### Rochelle Gutierrez, a University of Illinois math professor, made a pretty wild claim recently essentially calling math racist.

That claim is that algebra and geometry are “white privilege” and perpetuates discrimination against non-white students. In fact, in a new math education book, she states that identity politics must be put into consideration when evaluating math proficiency.

Ever the typical liberal tactic… they only want to see (twisted) equality of outcome.

“On many levels, mathematics itself operates as Whiteness,” according to Campus Reform. “Who gets credit for doing and developing mathematics, who is capable in mathematics, and who is seen as part of the mathematical community is generally viewed as White.”

“Are we really that smart just because we do mathematics?”

She also claims that because most math teachers are white and the importance of math in the real world that there’s a sort of “unearned privilege” surrounding those that are good at math.

“If one is not viewed as mathematical, there will always be a sense of inferiority that can be summoned,” she says, claiming that minorities “have experienced microaggressions from participating in math classrooms… [where people are] judged by whether they can reason abstractly.”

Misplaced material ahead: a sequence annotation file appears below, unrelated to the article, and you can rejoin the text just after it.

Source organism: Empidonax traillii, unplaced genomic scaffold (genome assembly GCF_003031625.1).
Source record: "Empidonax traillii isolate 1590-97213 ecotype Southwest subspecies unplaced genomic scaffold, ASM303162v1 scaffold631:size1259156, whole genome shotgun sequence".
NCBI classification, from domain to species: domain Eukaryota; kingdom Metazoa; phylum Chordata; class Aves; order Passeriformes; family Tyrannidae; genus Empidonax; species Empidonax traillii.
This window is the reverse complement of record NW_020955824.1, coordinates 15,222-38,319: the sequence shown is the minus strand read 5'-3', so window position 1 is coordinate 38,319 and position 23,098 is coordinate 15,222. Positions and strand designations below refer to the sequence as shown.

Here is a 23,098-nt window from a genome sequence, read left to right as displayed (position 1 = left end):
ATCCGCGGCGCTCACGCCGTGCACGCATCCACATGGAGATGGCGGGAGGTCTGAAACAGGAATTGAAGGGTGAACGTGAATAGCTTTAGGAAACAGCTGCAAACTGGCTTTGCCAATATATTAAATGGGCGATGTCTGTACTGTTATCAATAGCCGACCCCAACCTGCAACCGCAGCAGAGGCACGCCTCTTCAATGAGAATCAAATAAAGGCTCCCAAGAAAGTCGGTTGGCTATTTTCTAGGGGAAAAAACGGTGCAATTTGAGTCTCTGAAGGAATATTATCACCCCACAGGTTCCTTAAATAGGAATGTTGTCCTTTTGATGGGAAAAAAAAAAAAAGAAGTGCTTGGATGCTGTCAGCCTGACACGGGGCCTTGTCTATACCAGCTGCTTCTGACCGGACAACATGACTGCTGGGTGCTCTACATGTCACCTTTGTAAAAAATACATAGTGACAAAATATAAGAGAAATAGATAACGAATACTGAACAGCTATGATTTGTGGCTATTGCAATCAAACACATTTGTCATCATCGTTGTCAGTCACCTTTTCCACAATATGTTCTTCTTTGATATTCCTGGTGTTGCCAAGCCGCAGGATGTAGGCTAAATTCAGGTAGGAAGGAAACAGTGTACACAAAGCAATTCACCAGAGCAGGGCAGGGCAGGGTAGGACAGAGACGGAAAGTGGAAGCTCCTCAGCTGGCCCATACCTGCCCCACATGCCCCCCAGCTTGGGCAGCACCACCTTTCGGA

**As reported by Toni Airaksinen for Campus Reform:**

Gutierrez also worries that algebra and geometry perpetuate privilege, fretting that “curricula emphasizing terms like Pythagorean theorem and pi perpetuate a perception that mathematics was largely developed by Greeks and other Europeans.”

Math also helps actively perpetuate white privilege too, since the way our economy places a premium on math skills gives math a form of “unearned privilege” for math professors, who are disproportionately white.

To fight this, Gutierrez encourages aspiring math teachers to develop a sense of “political conocimiento,” a Spanish phrase for “political knowledge for teaching.”

Gutierrez stresses that all knowledge is “relational,” asserting that “Things cannot be known objectively; they must be known subjectively.”